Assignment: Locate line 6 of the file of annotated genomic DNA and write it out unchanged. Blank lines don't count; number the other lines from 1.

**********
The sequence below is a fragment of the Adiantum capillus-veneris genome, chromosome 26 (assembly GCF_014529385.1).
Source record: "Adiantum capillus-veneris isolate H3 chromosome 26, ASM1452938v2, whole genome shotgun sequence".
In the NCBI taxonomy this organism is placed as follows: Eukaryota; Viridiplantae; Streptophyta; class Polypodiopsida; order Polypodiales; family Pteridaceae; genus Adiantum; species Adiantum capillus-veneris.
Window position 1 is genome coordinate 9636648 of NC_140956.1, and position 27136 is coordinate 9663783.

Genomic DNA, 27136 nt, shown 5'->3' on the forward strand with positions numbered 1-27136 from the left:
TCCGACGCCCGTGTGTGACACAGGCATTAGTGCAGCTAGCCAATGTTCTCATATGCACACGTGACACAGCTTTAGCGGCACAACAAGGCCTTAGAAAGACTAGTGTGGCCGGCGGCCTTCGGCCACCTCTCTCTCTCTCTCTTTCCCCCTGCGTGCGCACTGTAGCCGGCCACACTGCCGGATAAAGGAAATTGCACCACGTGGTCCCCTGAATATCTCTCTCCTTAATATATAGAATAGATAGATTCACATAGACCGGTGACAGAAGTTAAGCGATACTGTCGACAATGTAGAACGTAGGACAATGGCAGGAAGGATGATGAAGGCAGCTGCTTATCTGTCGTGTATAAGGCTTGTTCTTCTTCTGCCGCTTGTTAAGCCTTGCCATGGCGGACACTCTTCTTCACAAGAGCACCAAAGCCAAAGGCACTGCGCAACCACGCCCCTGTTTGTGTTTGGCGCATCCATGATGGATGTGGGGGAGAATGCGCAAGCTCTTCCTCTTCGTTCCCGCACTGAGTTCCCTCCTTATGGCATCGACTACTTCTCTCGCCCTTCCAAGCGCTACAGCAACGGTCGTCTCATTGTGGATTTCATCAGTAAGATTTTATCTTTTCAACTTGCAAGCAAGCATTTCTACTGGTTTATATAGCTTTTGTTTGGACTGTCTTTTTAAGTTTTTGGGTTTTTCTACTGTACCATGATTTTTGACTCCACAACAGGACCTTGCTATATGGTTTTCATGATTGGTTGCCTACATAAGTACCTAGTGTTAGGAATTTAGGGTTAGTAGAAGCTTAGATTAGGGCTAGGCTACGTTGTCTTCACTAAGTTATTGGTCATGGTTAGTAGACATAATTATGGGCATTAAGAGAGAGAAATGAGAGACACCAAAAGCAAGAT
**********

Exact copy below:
TCCGACGCCCGTGTGTGACACAGGCATTAGTGCAGCTAGCCAATGTTCTCATATGCACACGTGACACAGCTTTAGCGGCACAACAAGGCCTTAGAAAGACTAGTGTGGCCGGCGGCCTTCGGCCACCTCTCTCTCTCTCTCTTTCCCCCTGCGTGCGCACTGTAGCCGGCCACACTGCCGGATAAAGGAAATTGCACCACGTGGTCCCCTGAATATCTCTCTCCTTAATATATAGAATAGATAGATTCACATAGACCGGTGACAGAAGTTAAGCGATACTGTCGACAATGTAGAACGTAGGACAATGGCAGGAAGGATGATGAAGGCAGCTGCTTATCTGTCGTGTATAAGGCTTGTTCTTCTTCTGCCGCTTGTTAAGCCTTGCCATGGCGGACACTCTTCTTCACAAGAGCACCAAAGCCAAAGGCACTGCGCAACCACGCCCCTGTTTGTGTTTGGCGCATCCATGATGGATGTGGGGGAGAATGCGCAAGCTCTTCCTCTTCGTTCCCGCACTGAGTTCCCTCCTTATGGCATCGACTACTTCTCTCGCCCTTCCAAGCGCTACAGCAACGGTCGTCTCATTGTGGATTTCATCAGTAAGATTTTATCTTTTCAACTTGCAAGCAAGCATTTCTACTGGTTTATATAGCTTTTGTTTGGACTGTCTTTTTAAGTTTTTGGGTTTTTCTACTGTACCATGATTTTTGACTCCACAACAGGACCTTGCTATATGGTTTTCATGATTGGTTGCCTACATAAGTACCTAGTGTTAGGAATTTAGGGTTAGTAGAAGCTTAGATTAGGGCTAGGCTACGTTGTCTTCACTAAGTTATTGGTCATGGTTAGTAGACATAATTATGGGCATTAAGAGAGAGAAATGAGAGACACCAAAAGCAAGAT